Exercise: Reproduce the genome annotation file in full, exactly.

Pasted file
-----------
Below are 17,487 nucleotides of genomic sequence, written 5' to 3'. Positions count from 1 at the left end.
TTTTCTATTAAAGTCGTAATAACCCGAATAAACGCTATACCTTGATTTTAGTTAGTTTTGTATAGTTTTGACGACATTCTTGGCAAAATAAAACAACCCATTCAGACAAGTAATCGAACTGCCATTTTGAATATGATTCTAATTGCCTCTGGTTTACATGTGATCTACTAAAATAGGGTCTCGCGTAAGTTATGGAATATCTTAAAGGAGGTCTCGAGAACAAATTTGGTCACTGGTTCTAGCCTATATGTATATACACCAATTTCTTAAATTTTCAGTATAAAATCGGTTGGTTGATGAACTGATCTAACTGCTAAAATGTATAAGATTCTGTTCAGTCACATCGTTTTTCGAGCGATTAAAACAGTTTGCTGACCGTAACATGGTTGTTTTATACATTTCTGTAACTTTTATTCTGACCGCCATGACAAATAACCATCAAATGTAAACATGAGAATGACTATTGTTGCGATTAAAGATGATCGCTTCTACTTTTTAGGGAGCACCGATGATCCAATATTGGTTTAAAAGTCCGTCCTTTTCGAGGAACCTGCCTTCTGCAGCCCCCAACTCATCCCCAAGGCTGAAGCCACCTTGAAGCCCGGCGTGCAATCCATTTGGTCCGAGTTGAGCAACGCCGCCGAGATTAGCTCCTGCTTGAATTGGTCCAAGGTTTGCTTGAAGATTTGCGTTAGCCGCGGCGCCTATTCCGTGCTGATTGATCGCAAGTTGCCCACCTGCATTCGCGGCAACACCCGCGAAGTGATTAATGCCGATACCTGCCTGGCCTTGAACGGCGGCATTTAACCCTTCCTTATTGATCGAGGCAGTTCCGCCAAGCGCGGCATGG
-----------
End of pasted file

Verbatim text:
Below are 17,487 nucleotides of genomic sequence, written 5' to 3'. Positions count from 1 at the left end.
TTTTCTATTAAAGTCGTAATAACCCGAATAAACGCTATACCTTGATTTTAGTTAGTTTTGTATAGTTTTGACGACATTCTTGGCAAAATAAAACAACCCATTCAGACAAGTAATCGAACTGCCATTTTGAATATGATTCTAATTGCCTCTGGTTTACATGTGATCTACTAAAATAGGGTCTCGCGTAAGTTATGGAATATCTTAAAGGAGGTCTCGAGAACAAATTTGGTCACTGGTTCTAGCCTATATGTATATACACCAATTTCTTAAATTTTCAGTATAAAATCGGTTGGTTGATGAACTGATCTAACTGCTAAAATGTATAAGATTCTGTTCAGTCACATCGTTTTTCGAGCGATTAAAACAGTTTGCTGACCGTAACATGGTTGTTTTATACATTTCTGTAACTTTTATTCTGACCGCCATGACAAATAACCATCAAATGTAAACATGAGAATGACTATTGTTGCGATTAAAGATGATCGCTTCTACTTTTTAGGGAGCACCGATGATCCAATATTGGTTTAAAAGTCCGTCCTTTTCGAGGAACCTGCCTTCTGCAGCCCCCAACTCATCCCCAAGGCTGAAGCCACCTTGAAGCCCGGCGTGCAATCCATTTGGTCCGAGTTGAGCAACGCCGCCGAGATTAGCTCCTGCTTGAATTGGTCCAAGGTTTGCTTGAAGATTTGCGTTAGCCGCGGCGCCTATTCCGTGCTGATTGATCGCAAGTTGCCCACCTGCATTCGCGGCAACACCCGCGAAGTGATTAATGCCGATACCTGCCTGGCCTTGAACGGCGGCATTTAACCCTTCCTTATTGATCGAGGCAGTTCCGCCAAGCGCGGCATGG